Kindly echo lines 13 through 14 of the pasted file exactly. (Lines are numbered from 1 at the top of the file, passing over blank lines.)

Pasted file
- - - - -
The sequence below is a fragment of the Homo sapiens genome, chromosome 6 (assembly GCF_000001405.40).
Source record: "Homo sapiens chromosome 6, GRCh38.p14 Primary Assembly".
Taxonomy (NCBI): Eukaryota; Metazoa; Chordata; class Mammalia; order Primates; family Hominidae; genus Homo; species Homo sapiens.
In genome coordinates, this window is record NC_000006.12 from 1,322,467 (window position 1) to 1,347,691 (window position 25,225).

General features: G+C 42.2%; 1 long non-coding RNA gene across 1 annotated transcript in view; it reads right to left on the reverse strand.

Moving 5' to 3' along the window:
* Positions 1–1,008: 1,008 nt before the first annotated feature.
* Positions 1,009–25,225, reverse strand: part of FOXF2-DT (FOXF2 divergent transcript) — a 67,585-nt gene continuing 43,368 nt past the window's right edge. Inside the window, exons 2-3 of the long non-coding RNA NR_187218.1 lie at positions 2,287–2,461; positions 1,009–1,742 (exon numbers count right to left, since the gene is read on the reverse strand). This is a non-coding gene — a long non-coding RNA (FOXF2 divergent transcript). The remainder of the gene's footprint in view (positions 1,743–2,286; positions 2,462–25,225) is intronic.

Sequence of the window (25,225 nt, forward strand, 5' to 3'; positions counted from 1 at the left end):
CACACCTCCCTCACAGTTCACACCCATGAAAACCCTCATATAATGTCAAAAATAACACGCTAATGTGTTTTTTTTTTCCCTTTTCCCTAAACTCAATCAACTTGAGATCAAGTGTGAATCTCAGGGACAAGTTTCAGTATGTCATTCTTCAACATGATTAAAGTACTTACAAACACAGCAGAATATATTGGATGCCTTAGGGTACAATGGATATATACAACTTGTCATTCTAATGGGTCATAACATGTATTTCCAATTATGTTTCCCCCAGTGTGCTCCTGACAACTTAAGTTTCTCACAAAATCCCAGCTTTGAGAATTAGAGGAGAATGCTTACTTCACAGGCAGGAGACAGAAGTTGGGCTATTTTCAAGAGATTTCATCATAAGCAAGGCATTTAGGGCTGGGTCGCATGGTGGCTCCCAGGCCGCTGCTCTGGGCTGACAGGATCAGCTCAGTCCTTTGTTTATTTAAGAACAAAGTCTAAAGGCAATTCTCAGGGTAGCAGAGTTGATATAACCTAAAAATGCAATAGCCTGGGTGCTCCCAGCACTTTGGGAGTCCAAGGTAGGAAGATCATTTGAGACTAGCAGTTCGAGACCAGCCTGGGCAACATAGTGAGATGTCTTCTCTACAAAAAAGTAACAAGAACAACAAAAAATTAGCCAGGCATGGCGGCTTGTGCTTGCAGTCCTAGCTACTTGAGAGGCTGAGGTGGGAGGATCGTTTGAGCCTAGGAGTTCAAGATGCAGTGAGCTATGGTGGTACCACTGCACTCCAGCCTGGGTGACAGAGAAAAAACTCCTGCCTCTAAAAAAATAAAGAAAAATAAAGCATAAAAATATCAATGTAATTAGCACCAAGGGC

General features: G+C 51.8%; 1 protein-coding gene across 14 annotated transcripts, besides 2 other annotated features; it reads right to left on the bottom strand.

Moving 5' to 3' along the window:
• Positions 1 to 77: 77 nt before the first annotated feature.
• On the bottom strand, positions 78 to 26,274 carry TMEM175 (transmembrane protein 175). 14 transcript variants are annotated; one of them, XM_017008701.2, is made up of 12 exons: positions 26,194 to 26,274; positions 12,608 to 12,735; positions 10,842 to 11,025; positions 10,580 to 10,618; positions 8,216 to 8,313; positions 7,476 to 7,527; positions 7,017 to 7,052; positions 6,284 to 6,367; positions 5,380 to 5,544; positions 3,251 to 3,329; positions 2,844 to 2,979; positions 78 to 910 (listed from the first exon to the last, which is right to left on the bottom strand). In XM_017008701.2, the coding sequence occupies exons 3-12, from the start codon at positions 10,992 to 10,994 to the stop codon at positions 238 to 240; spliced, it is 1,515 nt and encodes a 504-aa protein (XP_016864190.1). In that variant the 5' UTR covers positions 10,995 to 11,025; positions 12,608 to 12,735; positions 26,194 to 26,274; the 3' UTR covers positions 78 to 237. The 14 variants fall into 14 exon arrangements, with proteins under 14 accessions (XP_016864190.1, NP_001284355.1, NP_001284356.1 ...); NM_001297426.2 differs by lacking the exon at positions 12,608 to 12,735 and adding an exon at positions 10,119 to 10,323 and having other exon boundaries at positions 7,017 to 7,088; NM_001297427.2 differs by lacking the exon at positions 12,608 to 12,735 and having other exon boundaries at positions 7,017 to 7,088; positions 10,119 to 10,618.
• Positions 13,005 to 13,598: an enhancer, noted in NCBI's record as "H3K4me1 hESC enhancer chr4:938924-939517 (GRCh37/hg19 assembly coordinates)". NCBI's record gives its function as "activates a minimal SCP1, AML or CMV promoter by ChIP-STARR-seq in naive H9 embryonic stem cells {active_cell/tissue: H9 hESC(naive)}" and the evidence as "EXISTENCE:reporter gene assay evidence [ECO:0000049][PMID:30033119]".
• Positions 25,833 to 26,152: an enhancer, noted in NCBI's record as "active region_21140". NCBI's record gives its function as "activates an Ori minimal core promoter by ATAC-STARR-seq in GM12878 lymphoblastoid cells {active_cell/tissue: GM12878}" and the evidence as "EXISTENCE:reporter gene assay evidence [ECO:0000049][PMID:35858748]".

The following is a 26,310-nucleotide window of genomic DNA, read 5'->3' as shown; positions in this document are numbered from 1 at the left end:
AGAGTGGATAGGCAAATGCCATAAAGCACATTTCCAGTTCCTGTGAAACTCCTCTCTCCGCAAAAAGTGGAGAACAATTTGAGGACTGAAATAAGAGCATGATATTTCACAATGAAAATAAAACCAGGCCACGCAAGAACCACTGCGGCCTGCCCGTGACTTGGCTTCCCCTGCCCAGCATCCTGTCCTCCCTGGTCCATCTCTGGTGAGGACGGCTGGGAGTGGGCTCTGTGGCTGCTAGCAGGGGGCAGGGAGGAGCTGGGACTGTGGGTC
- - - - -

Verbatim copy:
• Positions 1 to 77: 77 nt before the first annotated feature.
• On the bottom strand, positions 78 to 26,274 carry TMEM175 (transmembrane protein 175). 14 transcript variants are annotated; one of them, XM_017008701.2, is made up of 12 exons: positions 26,194 to 26,274; positions 12,608 to 12,735; positions 10,842 to 11,025; positions 10,580 to 10,618; positions 8,216 to 8,313; positions 7,476 to 7,527; positions 7,017 to 7,052; positions 6,284 to 6,367; positions 5,380 to 5,544; positions 3,251 to 3,329; positions 2,844 to 2,979; positions 78 to 910 (listed from the first exon to the last, which is right to left on the bottom strand). In XM_017008701.2, the coding sequence occupies exons 3-12, from the start codon at positions 10,992 to 10,994 to the stop codon at positions 238 to 240; spliced, it is 1,515 nt and encodes a 504-aa protein (XP_016864190.1). In that variant the 5' UTR covers positions 10,995 to 11,025; positions 12,608 to 12,735; positions 26,194 to 26,274; the 3' UTR covers positions 78 to 237. The 14 variants fall into 14 exon arrangements, with proteins under 14 accessions (XP_016864190.1, NP_001284355.1, NP_001284356.1 ...); NM_001297426.2 differs by lacking the exon at positions 12,608 to 12,735 and adding an exon at positions 10,119 to 10,323 and having other exon boundaries at positions 7,017 to 7,088; NM_001297427.2 differs by lacking the exon at positions 12,608 to 12,735 and having other exon boundaries at positions 7,017 to 7,088; positions 10,119 to 10,618.